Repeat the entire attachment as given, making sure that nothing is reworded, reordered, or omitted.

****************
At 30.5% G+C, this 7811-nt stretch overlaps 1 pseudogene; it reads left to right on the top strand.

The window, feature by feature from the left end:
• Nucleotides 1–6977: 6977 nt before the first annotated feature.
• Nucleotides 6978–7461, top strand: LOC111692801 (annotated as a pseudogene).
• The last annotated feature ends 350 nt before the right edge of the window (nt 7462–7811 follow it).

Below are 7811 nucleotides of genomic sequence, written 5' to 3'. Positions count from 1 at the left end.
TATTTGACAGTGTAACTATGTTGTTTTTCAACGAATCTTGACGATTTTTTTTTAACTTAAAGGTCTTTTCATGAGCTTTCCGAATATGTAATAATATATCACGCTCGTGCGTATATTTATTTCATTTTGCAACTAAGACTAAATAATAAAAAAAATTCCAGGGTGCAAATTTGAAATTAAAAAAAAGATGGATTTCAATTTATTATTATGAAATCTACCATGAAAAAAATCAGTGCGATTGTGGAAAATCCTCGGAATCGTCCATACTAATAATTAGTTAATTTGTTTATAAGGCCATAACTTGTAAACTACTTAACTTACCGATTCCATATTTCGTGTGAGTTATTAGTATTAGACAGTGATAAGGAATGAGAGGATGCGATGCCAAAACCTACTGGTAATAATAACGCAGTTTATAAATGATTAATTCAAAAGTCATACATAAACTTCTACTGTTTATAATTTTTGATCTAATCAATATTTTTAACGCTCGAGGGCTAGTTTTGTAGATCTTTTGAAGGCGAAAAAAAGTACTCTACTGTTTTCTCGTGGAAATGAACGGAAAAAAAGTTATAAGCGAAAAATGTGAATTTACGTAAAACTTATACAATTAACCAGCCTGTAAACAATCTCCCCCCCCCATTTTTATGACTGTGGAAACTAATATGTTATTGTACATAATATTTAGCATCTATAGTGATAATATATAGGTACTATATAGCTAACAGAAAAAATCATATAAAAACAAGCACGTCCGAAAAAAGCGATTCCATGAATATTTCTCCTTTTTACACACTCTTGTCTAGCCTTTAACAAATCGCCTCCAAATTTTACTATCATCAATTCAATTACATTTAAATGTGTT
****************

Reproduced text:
At 30.5% G+C, this 7811-nt stretch overlaps 1 pseudogene; it reads left to right on the top strand.

The window, feature by feature from the left end:
• Nucleotides 1–6977: 6977 nt before the first annotated feature.
• Nucleotides 6978–7461, top strand: LOC111692801 (annotated as a pseudogene).
• The last annotated feature ends 350 nt before the right edge of the window (nt 7462–7811 follow it).

Below are 7811 nucleotides of genomic sequence, written 5' to 3'. Positions count from 1 at the left end.
TATTTGACAGTGTAACTATGTTGTTTTTCAACGAATCTTGACGATTTTTTTTTAACTTAAAGGTCTTTTCATGAGCTTTCCGAATATGTAATAATATATCACGCTCGTGCGTATATTTATTTCATTTTGCAACTAAGACTAAATAATAAAAAAAATTCCAGGGTGCAAATTTGAAATTAAAAAAAAGATGGATTTCAATTTATTATTATGAAATCTACCATGAAAAAAATCAGTGCGATTGTGGAAAATCCTCGGAATCGTCCATACTAATAATTAGTTAATTTGTTTATAAGGCCATAACTTGTAAACTACTTAACTTACCGATTCCATATTTCGTGTGAGTTATTAGTATTAGACAGTGATAAGGAATGAGAGGATGCGATGCCAAAACCTACTGGTAATAATAACGCAGTTTATAAATGATTAATTCAAAAGTCATACATAAACTTCTACTGTTTATAATTTTTGATCTAATCAATATTTTTAACGCTCGAGGGCTAGTTTTGTAGATCTTTTGAAGGCGAAAAAAAGTACTCTACTGTTTTCTCGTGGAAATGAACGGAAAAAAAGTTATAAGCGAAAAATGTGAATTTACGTAAAACTTATACAATTAACCAGCCTGTAAACAATCTCCCCCCCCCATTTTTATGACTGTGGAAACTAATATGTTATTGTACATAATATTTAGCATCTATAGTGATAATATATAGGTACTATATAGCTAACAGAAAAAATCATATAAAAACAAGCACGTCCGAAAAAAGCGATTCCATGAATATTTCTCCTTTTTACACACTCTTGTCTAGCCTTTAACAAATCGCCTCCAAATTTTACTATCATCAATTCAATTACATTTAAATGTGTT